Atherosclerosis is the major etiology underlying myocardial infarction and stroke, and strategies for preventing atherosclerosis are urgently needed. In the context of atherosclerosis, the deletion of the Nrf2 gene, which encodes a master regulator of the oxidative stress response in mammals, reportedly attenuates atherosclerosis formation. However, the precise mechanisms of protection against atherosclerosis are largely unknown. To further clarify the role of Nrf2 in atherosclerosis in vivo, we performed a time course analysis of atherosclerosis development utilizing an ApoE knockout (KO) mouse model. The results demonstrate that oil red O-stainable lesions were similar in size 5 weeks after the initiation of an HFC (high fat and high cholesterol) diet, but the lesions were markedly attenuated in the Nrf2 and ApoE double KO mice (A0N0 mice) compared with the lesions in the ApoE KO mice (A0N2 mice) at 12 weeks. Consistent with these results, the immunohistochemical analysis revealed that Nrf2 activation is observed in late-stage atherosclerotic plaques but not in earlier lesions. The RT-qPCR analysis of 12-week atherosclerotic plaques revealed that Nrf2 target genes, such as Ho-1 and SLPI, are expressed at significantly lower levels in the A0N0 mice compared with the A0N2 mice, and this change was associated with a decreased expression of macrophage M1-subtype genes Arginase II and inducible NO synthase in the A0N0 mice. Furthermore, the bone marrow (BM) transplantation (BMT) analysis revealed that the Nrf2 activity in the BM-derived cells contributed to lesion formation. Therefore, our study has characterized the positive role of Nrf2 in the BM-derived cells during the development of atherosclerosis, which suggests that Nrf2 may influence the inflammatory reactions in the plaques.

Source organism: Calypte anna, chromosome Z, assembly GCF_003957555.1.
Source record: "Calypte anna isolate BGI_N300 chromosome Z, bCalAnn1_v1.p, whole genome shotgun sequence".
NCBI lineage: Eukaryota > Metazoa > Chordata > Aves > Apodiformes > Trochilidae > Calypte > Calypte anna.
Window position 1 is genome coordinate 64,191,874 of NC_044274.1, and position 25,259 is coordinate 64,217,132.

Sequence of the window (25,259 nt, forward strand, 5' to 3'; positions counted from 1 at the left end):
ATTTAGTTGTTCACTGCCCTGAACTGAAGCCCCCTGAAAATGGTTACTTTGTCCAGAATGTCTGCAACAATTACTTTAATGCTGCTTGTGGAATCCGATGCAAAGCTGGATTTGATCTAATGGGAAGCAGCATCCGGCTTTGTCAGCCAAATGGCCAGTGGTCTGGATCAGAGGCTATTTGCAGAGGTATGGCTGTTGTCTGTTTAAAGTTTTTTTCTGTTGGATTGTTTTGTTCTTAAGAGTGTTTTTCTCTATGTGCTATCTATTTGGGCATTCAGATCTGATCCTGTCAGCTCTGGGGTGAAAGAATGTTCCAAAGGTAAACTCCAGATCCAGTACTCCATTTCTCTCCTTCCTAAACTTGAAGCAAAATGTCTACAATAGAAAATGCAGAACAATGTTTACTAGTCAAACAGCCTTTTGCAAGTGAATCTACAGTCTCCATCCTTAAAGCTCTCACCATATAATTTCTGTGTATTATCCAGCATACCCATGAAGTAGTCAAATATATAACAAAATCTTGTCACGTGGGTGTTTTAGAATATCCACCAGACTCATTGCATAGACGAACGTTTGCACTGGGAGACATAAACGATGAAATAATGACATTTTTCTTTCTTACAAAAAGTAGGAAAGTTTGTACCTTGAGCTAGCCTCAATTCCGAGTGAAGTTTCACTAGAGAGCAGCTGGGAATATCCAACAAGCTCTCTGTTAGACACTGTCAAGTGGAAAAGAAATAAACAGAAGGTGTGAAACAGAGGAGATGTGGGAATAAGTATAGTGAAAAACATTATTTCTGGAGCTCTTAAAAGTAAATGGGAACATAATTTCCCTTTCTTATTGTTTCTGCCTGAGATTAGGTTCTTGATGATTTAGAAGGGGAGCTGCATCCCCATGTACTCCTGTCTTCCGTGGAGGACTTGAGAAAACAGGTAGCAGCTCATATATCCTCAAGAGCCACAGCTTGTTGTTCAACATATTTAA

|Number of pages||7|
|Journal||Free Radical Biology and Medicine|
|Publication status||Published - 2012 Dec 15|
- ApoE knockout mice
- Macrophage polarization
ASJC Scopus subject areas
- Physiology (medical)